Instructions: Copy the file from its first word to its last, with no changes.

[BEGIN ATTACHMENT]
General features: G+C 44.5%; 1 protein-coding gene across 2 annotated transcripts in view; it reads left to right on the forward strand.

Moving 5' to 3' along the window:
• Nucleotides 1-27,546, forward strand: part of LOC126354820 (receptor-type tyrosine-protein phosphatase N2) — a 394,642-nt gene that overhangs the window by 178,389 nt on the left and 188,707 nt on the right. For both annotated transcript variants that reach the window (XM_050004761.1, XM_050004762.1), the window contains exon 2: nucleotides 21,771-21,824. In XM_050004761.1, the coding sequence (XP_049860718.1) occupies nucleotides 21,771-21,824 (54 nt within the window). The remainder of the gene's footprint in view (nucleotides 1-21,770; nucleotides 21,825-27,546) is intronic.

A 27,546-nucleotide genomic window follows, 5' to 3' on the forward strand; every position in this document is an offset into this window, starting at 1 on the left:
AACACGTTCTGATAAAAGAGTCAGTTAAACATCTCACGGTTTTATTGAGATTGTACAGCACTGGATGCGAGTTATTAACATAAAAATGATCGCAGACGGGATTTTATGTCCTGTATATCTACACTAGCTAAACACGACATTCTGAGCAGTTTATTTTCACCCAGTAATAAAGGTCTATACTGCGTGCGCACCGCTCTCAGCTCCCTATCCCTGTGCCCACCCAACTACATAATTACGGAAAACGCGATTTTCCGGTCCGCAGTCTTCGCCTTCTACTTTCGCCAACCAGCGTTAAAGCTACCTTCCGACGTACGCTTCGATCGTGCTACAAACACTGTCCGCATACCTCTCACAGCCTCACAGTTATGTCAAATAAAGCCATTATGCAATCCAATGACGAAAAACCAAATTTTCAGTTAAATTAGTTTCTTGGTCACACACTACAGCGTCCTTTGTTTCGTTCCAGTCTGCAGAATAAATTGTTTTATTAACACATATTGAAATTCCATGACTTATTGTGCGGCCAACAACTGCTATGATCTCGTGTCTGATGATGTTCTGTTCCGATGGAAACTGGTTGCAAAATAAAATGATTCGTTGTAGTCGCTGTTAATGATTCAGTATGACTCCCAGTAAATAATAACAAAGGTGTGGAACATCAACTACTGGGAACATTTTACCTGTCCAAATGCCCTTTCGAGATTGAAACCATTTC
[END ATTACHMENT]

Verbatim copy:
General features: G+C 44.5%; 1 protein-coding gene across 2 annotated transcripts in view; it reads left to right on the forward strand.

Moving 5' to 3' along the window:
• Nucleotides 1-27,546, forward strand: part of LOC126354820 (receptor-type tyrosine-protein phosphatase N2) — a 394,642-nt gene that overhangs the window by 178,389 nt on the left and 188,707 nt on the right. For both annotated transcript variants that reach the window (XM_050004761.1, XM_050004762.1), the window contains exon 2: nucleotides 21,771-21,824. In XM_050004761.1, the coding sequence (XP_049860718.1) occupies nucleotides 21,771-21,824 (54 nt within the window). The remainder of the gene's footprint in view (nucleotides 1-21,770; nucleotides 21,825-27,546) is intronic.

A 27,546-nucleotide genomic window follows, 5' to 3' on the forward strand; every position in this document is an offset into this window, starting at 1 on the left:
AACACGTTCTGATAAAAGAGTCAGTTAAACATCTCACGGTTTTATTGAGATTGTACAGCACTGGATGCGAGTTATTAACATAAAAATGATCGCAGACGGGATTTTATGTCCTGTATATCTACACTAGCTAAACACGACATTCTGAGCAGTTTATTTTCACCCAGTAATAAAGGTCTATACTGCGTGCGCACCGCTCTCAGCTCCCTATCCCTGTGCCCACCCAACTACATAATTACGGAAAACGCGATTTTCCGGTCCGCAGTCTTCGCCTTCTACTTTCGCCAACCAGCGTTAAAGCTACCTTCCGACGTACGCTTCGATCGTGCTACAAACACTGTCCGCATACCTCTCACAGCCTCACAGTTATGTCAAATAAAGCCATTATGCAATCCAATGACGAAAAACCAAATTTTCAGTTAAATTAGTTTCTTGGTCACACACTACAGCGTCCTTTGTTTCGTTCCAGTCTGCAGAATAAATTGTTTTATTAACACATATTGAAATTCCATGACTTATTGTGCGGCCAACAACTGCTATGATCTCGTGTCTGATGATGTTCTGTTCCGATGGAAACTGGTTGCAAAATAAAATGATTCGTTGTAGTCGCTGTTAATGATTCAGTATGACTCCCAGTAAATAATAACAAAGGTGTGGAACATCAACTACTGGGAACATTTTACCTGTCCAAATGCCCTTTCGAGATTGAAACCATTTC